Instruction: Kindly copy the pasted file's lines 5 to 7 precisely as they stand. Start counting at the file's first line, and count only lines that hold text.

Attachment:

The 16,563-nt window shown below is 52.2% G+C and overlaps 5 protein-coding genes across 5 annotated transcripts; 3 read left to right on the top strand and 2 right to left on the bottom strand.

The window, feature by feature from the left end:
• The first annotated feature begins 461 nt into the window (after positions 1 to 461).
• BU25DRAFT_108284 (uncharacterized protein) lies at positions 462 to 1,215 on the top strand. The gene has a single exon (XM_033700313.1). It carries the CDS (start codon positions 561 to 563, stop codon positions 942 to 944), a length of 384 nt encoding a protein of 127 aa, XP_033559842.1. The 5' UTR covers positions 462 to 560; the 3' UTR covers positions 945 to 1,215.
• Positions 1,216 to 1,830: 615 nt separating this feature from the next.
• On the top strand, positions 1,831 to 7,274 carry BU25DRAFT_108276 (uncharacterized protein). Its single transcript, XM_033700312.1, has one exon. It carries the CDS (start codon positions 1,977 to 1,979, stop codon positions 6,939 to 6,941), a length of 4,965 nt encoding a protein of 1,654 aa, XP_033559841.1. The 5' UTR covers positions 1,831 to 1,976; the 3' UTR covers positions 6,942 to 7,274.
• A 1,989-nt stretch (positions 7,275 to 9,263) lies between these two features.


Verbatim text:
• Positions 1,216 to 1,830: 615 nt separating this feature from the next.
• On the top strand, positions 1,831 to 7,274 carry BU25DRAFT_108276 (uncharacterized protein). Its single transcript, XM_033700312.1, has one exon. It carries the CDS (start codon positions 1,977 to 1,979, stop codon positions 6,939 to 6,941), a length of 4,965 nt encoding a protein of 1,654 aa, XP_033559841.1. The 5' UTR covers positions 1,831 to 1,976; the 3' UTR covers positions 6,942 to 7,274.
• A 1,989-nt stretch (positions 7,275 to 9,263) lies between these two features.